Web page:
A dictionary of geography, ancient and modern

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T. Tegg, 1834 - Geography - 724 pages
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Page 472 - It so happened, that we were to witness one of the greatest calamities that have occurred in Egypt in the recollection of any one living. The Nile rose this season three feet and a half above the highest mark left by the former inundation, with uncommon rapidity, an'd carried off several villages, and some hundreds of their inhabitants.
Page 425 - In this foggy and cold region, therefore, want spurs on the Indian to labour, and excites his industry. At the height of San Miguel pines begin to mingle with the oaks, which are found by the traveller as high as the elevated plains of Perote, where he beholds the delightful aspect of fields sown with wheat.
Page 426 - The Indians of New Spain bear a general resemblance to those who inhabit Canada, Florida, Peru and Brazil. They have the same swarthy and copper...
Page 45 - Devol is the modern name of Deavolis. It is situated on a river of the same name. which falls into the Apsos five miles below Berat. The pass is now called the Boghaz of Tzangon. Achrida and Deavolis were the two cities which commanded the two roads leading from the Adriatic to Thessalonica. Anna Comn.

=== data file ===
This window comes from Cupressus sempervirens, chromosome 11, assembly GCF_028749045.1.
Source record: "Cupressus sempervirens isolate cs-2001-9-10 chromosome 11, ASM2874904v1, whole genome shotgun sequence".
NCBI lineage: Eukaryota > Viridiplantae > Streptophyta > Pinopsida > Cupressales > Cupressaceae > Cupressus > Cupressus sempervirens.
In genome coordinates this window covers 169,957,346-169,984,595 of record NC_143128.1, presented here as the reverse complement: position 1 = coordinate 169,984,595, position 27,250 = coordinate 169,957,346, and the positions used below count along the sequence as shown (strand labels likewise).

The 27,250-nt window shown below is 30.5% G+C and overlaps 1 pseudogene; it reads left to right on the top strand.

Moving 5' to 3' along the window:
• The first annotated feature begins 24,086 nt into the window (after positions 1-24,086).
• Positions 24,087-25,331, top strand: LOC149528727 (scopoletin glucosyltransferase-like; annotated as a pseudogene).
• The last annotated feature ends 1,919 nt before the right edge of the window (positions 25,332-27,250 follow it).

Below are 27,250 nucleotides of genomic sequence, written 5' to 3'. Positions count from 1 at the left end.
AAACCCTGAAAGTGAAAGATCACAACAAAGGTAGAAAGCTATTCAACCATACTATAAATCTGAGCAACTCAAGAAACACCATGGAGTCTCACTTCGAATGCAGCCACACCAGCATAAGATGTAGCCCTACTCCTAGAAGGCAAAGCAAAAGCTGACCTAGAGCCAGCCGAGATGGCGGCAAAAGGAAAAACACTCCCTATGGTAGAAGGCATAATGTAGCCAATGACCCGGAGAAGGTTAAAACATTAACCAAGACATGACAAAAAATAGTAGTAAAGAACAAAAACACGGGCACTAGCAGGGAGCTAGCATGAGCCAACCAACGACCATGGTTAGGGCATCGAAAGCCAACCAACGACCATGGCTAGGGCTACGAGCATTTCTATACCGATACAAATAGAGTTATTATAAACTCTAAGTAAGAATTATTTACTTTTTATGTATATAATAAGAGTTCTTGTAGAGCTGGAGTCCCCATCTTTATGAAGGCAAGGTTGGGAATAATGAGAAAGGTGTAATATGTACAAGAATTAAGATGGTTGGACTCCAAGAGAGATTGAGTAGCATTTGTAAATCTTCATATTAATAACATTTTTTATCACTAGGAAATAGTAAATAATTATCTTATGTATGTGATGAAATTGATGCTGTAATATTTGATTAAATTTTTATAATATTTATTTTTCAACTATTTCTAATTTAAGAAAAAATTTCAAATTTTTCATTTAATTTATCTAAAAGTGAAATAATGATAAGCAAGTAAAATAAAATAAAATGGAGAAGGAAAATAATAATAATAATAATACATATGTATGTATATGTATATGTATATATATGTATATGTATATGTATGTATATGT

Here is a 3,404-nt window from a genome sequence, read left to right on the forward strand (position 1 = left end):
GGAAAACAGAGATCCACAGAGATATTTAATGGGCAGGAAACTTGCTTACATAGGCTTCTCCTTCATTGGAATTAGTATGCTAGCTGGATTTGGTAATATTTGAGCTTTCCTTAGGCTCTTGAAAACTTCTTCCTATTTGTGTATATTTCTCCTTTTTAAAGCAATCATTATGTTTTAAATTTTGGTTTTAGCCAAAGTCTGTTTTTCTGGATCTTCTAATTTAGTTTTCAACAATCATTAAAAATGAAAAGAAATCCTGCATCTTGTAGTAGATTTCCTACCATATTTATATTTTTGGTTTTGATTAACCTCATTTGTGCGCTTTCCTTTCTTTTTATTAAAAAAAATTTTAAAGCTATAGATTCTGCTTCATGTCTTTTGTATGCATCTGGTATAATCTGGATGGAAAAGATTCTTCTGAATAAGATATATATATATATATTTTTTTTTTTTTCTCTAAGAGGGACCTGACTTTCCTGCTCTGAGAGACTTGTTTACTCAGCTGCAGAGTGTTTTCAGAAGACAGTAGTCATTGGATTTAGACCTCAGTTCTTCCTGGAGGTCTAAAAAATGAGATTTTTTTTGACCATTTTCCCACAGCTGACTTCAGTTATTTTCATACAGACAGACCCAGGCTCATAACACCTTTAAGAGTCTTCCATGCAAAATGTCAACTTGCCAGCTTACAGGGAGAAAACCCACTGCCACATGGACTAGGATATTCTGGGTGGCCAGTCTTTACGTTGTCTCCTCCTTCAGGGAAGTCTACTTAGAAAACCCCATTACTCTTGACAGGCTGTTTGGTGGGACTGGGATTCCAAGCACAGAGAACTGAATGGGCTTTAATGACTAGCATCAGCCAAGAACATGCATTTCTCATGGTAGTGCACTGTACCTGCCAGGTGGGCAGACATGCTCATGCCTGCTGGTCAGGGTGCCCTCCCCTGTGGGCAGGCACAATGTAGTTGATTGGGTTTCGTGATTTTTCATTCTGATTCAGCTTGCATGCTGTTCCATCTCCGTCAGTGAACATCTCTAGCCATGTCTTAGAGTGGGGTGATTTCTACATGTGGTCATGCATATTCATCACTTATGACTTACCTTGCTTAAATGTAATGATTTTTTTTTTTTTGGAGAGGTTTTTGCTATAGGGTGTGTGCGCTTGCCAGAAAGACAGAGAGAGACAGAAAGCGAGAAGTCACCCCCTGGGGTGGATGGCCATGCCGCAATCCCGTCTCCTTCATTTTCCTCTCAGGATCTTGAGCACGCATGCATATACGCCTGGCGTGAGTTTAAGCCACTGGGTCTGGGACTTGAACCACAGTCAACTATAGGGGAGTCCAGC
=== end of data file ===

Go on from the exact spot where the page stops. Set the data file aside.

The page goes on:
Page 572 - ... to which they resort ; but if any exist, they have hitherto remained undiscovered. The greatest part of the land capable of cultivation is found near the seashore, along which the towns and villages of the natives are thickly scattered. The population at present is about 85,000, and this will...
Page 542 - Ab.i-zal, which flow, the former to the west, and the latter to the east of the ruins of Sus, may be fairly presumed to be those ancient streams.
Page 372 - Often in a space of thirty square leagues there is not an eminence of a foot high. This resemblance to the surface of the sea strikes the imagination most powerfully, where the plains are altogether destitute of palm-trees; and where the mountains of the shore and of the Oroonoko are so distant, that they cannot be seen, as in the Mesa de Pavones.
Page 422 - Africa, which rises in the mountains of Kong, and falls into the Atlantic at the western extremity of the Grain Coast.
Page 407 - In some parts the water is brackish, and lies lower than the sea ; in others it oozes full of tartar from beds of travertine. At the bottom, or on the sides of hills, are a multitude of hot springs, which form pools, called lagoni.
Page 175 - ... connected, became transformed, as if by magic, into three distinct cities*, each individually of prodigious extent, and each separated from the other two by a wide arm of that sea whose silver tide encompassed their base, and made its vast circuit rest half on Europe, and half on Asia.

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